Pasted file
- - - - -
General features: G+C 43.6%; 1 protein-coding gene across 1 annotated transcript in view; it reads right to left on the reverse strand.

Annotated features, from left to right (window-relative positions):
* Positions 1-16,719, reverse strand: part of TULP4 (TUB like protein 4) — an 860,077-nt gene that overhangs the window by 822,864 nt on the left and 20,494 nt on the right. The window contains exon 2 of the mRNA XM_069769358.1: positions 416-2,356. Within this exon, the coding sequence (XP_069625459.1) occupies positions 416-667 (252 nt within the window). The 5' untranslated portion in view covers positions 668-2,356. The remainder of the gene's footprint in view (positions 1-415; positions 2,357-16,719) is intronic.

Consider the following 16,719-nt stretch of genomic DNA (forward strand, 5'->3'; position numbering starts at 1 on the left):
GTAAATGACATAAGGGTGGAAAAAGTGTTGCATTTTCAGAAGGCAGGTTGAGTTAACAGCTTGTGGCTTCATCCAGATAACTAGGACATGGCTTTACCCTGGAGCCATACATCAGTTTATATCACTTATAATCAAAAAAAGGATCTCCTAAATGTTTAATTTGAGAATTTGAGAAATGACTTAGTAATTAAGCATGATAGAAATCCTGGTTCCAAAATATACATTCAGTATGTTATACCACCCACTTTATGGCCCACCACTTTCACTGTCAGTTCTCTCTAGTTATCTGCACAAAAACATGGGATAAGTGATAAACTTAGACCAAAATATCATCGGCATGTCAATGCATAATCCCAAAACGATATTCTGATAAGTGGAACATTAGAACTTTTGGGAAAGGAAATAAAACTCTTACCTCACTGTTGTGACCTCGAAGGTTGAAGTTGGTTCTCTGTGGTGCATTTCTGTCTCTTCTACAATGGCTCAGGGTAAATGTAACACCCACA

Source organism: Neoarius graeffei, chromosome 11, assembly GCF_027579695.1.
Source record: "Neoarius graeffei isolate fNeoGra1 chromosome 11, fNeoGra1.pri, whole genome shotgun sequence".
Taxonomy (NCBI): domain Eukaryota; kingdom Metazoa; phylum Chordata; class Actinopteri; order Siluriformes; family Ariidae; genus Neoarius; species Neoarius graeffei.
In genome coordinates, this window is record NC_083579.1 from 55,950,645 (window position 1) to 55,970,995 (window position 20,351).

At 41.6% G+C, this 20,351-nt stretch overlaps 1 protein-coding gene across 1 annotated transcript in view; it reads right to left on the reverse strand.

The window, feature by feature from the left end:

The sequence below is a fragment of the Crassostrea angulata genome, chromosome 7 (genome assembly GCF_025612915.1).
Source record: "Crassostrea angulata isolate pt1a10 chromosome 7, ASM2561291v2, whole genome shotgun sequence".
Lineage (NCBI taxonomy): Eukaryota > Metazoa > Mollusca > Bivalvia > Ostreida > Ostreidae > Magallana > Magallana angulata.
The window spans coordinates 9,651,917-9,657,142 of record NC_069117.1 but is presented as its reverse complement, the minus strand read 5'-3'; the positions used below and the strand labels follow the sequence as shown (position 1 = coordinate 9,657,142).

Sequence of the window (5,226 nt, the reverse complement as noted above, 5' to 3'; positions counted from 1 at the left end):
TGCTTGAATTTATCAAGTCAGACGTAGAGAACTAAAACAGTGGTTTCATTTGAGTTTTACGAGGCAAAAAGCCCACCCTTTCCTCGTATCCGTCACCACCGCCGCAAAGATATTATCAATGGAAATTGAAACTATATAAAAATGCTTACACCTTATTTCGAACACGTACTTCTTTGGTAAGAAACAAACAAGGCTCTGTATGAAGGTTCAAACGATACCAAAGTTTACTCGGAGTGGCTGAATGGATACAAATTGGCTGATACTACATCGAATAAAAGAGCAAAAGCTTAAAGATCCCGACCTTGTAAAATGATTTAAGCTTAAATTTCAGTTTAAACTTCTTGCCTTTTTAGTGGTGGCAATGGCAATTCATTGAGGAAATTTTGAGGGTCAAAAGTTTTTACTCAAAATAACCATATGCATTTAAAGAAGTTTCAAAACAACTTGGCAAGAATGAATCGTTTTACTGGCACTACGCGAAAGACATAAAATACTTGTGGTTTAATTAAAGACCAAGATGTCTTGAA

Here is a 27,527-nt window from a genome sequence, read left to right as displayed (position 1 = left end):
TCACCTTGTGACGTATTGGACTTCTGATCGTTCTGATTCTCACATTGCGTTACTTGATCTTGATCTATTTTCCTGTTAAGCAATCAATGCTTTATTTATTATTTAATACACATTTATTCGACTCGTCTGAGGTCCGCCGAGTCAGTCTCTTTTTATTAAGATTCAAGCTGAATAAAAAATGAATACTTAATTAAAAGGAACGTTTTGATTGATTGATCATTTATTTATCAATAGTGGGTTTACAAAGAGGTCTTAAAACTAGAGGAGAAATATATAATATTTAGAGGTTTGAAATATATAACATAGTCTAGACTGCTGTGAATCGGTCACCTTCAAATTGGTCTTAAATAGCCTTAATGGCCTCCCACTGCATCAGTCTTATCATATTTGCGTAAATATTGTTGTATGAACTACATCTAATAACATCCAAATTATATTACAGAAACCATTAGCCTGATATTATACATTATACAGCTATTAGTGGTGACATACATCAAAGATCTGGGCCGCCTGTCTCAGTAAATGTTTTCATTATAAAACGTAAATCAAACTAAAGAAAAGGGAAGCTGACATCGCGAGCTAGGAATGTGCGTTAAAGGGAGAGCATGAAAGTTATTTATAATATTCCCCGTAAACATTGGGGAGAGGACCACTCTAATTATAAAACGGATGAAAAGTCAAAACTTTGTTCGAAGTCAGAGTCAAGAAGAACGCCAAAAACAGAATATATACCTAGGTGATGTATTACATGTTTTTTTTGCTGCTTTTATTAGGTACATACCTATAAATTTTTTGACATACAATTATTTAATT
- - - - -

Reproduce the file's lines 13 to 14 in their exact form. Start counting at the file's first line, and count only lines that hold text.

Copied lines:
Source record: "Crassostrea angulata isolate pt1a10 chromosome 7, ASM2561291v2, whole genome shotgun sequence".
Lineage (NCBI taxonomy): Eukaryota > Metazoa > Mollusca > Bivalvia > Ostreida > Ostreidae > Magallana > Magallana angulata.